How can we best track our health without resorting to numbers? How would you further rework the classic blood test report, The Blood Test Gets a Makeover, done by Wired back in November, 2010?

2. Garbage In, Garbage Out  Brownies
“It’s very hard to find a brownie at GE.” — Susan Siegel, CEO, GE Healthymagination, in conversation with Steven Levy, senior writer, Wired

If you have low quality, crappy input — whether from the calories and additives you put in your mouth or from the data your sensors generate — if it’s junk, no matter how you slice and dice it, you’ll still get junk as the output.

3. Context and Community
“We want to blow away the idea of a point in time being accurate…” — Alan Greene, MD, Chief Medical Officer, Scanadu, on demystifying the concept that 98.6°F is the normal human body temperature

“One of the things that’s pretty interesting is being able to mix your personal data with general public knowledge about the world.” — Stephen Wolfram, PhD, President and CEO, Wolfram Research, discussing the use of  Wolfram Alpha as a nexus with Steven Levy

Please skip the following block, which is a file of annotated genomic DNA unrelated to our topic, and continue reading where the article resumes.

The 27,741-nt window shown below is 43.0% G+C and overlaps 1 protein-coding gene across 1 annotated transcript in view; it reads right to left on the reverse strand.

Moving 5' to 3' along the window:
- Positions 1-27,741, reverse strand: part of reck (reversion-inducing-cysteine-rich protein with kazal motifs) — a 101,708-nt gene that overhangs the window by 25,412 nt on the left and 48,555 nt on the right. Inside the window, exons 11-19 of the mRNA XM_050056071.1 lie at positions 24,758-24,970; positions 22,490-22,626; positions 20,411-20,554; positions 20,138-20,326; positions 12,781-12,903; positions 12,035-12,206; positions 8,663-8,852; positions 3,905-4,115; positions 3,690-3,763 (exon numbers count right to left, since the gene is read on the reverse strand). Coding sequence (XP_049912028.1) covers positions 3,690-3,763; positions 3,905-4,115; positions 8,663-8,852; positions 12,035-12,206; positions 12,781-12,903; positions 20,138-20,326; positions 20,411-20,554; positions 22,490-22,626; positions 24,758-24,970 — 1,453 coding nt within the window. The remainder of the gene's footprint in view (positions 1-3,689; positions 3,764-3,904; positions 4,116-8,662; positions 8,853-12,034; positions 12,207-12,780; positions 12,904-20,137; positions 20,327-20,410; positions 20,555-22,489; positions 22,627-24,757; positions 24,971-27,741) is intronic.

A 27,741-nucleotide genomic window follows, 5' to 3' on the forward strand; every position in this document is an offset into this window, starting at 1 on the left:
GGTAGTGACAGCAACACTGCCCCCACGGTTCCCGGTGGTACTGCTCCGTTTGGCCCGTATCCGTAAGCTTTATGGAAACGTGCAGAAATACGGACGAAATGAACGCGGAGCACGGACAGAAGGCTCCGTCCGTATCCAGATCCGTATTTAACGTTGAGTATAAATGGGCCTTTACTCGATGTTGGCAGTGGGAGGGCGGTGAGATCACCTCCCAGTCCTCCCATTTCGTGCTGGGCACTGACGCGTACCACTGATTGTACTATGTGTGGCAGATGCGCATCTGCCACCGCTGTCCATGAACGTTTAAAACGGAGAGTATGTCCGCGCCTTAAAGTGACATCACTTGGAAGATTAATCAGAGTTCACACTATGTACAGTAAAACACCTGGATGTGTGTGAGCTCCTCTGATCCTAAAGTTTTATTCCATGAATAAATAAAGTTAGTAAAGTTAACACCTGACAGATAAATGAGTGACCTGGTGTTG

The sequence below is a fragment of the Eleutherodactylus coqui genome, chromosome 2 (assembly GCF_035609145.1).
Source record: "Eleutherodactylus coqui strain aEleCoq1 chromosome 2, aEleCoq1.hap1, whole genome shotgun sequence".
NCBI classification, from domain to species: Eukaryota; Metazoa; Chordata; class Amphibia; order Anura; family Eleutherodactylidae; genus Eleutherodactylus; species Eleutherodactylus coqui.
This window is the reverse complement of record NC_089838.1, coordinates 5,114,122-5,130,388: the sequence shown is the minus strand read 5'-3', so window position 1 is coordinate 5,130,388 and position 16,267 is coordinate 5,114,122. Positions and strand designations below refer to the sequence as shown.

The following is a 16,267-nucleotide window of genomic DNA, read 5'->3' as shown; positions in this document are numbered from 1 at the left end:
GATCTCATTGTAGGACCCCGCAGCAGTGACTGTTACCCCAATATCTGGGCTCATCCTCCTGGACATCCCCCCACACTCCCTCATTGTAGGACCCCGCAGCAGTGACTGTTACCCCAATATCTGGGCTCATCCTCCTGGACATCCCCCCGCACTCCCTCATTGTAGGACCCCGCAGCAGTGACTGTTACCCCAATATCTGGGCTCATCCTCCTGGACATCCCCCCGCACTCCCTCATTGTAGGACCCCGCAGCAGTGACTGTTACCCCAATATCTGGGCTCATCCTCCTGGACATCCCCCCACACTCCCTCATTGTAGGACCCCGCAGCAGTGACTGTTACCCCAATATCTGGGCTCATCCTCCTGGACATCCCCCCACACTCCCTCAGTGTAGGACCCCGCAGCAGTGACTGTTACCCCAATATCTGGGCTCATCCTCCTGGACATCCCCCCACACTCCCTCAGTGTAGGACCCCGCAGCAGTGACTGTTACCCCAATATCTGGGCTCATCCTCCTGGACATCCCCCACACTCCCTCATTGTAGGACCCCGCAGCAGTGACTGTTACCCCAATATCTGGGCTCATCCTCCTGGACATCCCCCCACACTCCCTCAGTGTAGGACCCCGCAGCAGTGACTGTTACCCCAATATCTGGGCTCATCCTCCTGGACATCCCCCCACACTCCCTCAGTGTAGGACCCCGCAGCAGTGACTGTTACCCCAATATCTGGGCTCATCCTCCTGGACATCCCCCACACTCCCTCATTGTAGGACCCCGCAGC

“We are kind of a human super organism. We humans agglomerate to form something bigger than ourselves.” — Nicholas Christakis, MD, PhD, MPH, Director, Human Nature Laboratory, Harvard University, in a conversation with Clive Thompson on the health impact of social connectedness

Context and connectedness matter. A single data point, whether from a thermometer reading or from  a person, doesn’t reveal the story. You need a series of points to create a curve, and you need a population of people to reveal the community narrative. Puzzle pieces combine to create a picture. And once you build the narrative and the context, you can determine whether — or how — you may be able to change the ending to the story.